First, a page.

You get what you pay for.

10 06 2012

Picture this. Route 1 in Alexandria, Virginia. The last trailer park frontier. It is a few weeks before Christmas, December 2011. My friend Karen’s nephew, Austin, is visiting and we decide he really needs to see the most tricked out Christmas lighting display in all of Northern Virginia. After he has his fill of Run, Run, Rudolph in technicolor glory, we pass by a psychic reader’s shop and decide to introduce him to the world of psychics, palm and tarot card readers. I had told him earlier about a psychic reading that my friends Margie and Wendy and I had back in the late 80s (yes, I’m that old). We had nothing to do one Saturday night and it seemed like a fun, if a bit lame, thing to do. Mark it off our bucket list, shall we say?

Austin is all up for it, then we see this handwritten sign on her door and we are all a tad disappointed. It is freezing cold outside, but we decide to call her anyway. We spend most of that time amusing ourselves with comments like, “hey, if she’s so psychic, shouldn’t she have known we’d be here?” Oh, and of course I have to proofread her sign and do a little tsk-tsking. It takes her quite some time to get there, but we decide to stick it out. So much for that 5-minute guarantee; she could have at least thrown in a free aura assessment to make up for it.

Karen, Austin and I all pay our $5 (or was it $10?) for our individual readings; Michael abstains. The “psychic” is so quiet, I miss almost all of my reading, but I do some nodding, furrow my brows, and toss out those oohs, aahs and sighs that one would be expected to do when one is getting information that could possibly change your life. Austin apparently likes what he is hearing, though, and says he can’t wait to try it again. Maybe one day I’ll tell you about that 1980s reading. It was pretty awesome, even for an extreme skeptic like me. She was my first—you never forget your first.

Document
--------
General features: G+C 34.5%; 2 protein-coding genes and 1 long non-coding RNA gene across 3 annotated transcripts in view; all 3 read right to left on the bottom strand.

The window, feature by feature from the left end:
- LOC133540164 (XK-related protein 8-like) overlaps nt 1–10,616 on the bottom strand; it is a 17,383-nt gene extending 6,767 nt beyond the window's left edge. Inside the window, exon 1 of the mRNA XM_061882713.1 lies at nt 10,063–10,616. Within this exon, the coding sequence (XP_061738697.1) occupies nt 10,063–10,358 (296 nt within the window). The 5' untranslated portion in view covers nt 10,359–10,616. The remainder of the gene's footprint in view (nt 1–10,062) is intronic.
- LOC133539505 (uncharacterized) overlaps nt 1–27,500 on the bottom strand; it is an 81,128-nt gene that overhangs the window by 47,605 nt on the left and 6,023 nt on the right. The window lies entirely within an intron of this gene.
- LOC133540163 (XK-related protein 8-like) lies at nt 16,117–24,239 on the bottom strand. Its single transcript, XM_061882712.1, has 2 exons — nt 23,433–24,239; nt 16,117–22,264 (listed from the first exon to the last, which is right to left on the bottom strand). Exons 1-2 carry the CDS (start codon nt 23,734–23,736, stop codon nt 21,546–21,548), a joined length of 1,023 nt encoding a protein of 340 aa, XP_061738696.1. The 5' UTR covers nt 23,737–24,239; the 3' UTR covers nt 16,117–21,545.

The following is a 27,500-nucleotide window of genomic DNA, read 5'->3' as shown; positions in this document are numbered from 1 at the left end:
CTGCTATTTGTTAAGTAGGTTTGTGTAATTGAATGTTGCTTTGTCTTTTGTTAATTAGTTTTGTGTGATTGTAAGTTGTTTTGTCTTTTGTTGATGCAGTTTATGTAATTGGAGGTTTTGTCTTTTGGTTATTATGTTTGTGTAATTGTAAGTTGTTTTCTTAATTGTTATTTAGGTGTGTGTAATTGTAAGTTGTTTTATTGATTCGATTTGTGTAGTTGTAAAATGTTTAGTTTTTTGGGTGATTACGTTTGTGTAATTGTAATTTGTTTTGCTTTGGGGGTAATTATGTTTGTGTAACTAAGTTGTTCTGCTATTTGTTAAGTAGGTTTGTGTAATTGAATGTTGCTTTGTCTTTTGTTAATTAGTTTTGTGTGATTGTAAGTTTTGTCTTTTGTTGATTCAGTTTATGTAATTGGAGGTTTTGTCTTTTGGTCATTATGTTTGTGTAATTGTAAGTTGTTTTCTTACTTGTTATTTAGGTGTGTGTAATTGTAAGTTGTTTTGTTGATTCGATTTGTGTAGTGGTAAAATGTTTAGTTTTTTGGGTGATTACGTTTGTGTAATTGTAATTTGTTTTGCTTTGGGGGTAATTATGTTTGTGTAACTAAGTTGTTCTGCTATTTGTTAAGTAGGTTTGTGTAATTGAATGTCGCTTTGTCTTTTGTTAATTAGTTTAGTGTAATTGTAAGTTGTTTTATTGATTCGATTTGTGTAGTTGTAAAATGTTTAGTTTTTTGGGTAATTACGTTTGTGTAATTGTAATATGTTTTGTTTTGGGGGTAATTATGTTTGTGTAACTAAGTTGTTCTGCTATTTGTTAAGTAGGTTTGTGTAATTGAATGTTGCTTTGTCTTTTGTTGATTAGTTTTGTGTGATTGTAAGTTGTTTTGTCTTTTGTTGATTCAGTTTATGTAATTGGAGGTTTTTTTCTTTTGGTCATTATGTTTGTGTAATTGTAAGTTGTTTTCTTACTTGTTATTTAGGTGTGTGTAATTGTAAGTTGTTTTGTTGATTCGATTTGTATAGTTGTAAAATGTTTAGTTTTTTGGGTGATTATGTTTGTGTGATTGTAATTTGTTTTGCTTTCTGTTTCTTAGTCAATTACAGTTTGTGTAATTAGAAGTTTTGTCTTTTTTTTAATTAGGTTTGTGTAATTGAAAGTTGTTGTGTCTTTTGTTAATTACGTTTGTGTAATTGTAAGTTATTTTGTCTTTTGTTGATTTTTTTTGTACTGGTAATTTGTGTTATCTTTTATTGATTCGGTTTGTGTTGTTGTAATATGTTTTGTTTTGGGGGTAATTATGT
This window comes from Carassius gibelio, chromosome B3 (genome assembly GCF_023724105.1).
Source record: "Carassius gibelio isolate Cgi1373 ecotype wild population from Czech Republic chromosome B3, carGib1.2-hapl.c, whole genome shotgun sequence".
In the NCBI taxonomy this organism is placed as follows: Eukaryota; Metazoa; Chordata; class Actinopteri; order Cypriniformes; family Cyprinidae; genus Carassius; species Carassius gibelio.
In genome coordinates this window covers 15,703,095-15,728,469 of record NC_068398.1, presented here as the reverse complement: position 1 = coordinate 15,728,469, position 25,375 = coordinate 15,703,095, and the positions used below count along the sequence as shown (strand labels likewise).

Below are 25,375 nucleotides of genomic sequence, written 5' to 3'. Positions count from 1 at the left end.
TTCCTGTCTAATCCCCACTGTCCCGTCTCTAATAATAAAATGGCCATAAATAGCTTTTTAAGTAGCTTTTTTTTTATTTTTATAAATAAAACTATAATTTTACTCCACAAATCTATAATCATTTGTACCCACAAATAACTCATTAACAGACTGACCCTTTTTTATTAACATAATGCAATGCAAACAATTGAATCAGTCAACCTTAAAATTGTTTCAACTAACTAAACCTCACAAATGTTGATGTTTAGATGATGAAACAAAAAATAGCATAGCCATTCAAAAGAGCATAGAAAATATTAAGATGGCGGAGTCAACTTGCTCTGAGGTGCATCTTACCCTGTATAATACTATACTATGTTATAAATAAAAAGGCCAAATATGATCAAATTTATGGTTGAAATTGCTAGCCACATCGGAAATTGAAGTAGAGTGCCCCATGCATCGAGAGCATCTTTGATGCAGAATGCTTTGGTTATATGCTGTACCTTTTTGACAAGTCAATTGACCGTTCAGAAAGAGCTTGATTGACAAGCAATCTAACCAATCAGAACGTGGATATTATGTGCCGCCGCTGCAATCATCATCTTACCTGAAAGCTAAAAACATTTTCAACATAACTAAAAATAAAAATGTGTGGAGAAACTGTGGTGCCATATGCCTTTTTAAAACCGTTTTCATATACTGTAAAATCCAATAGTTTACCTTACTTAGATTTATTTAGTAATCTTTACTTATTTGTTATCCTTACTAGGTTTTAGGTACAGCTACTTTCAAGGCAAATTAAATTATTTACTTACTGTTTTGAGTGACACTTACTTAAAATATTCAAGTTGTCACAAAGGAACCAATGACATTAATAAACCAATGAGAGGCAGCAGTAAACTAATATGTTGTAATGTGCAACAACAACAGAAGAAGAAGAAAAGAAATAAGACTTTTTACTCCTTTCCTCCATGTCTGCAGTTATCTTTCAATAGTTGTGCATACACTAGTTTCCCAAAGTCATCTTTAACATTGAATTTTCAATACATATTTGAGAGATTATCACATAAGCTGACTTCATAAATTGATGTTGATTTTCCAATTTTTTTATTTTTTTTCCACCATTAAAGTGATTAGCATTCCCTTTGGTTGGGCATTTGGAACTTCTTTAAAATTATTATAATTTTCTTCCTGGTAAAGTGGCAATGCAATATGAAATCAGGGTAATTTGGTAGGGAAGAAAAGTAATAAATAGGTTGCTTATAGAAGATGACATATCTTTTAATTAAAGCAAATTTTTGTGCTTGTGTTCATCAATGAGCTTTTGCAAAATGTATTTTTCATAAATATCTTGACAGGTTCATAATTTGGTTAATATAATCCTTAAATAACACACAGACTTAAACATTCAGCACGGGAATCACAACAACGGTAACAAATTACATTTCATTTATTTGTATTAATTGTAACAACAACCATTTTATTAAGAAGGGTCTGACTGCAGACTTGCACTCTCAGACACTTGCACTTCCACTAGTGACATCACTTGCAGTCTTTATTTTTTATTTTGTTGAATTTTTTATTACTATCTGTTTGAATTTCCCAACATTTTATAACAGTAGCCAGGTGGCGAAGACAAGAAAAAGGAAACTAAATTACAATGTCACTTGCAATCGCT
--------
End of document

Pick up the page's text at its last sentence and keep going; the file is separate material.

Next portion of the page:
Route 1 psychic woman’s cell phone number has been blurred to protect her privacy, but if you’re psychic, you’ll figure it out.

I fervently hope that she spent that $30 on a tutor to teach her how to spell.

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One response

10 06 2012
Stephen G. Hipperson

Good spot.

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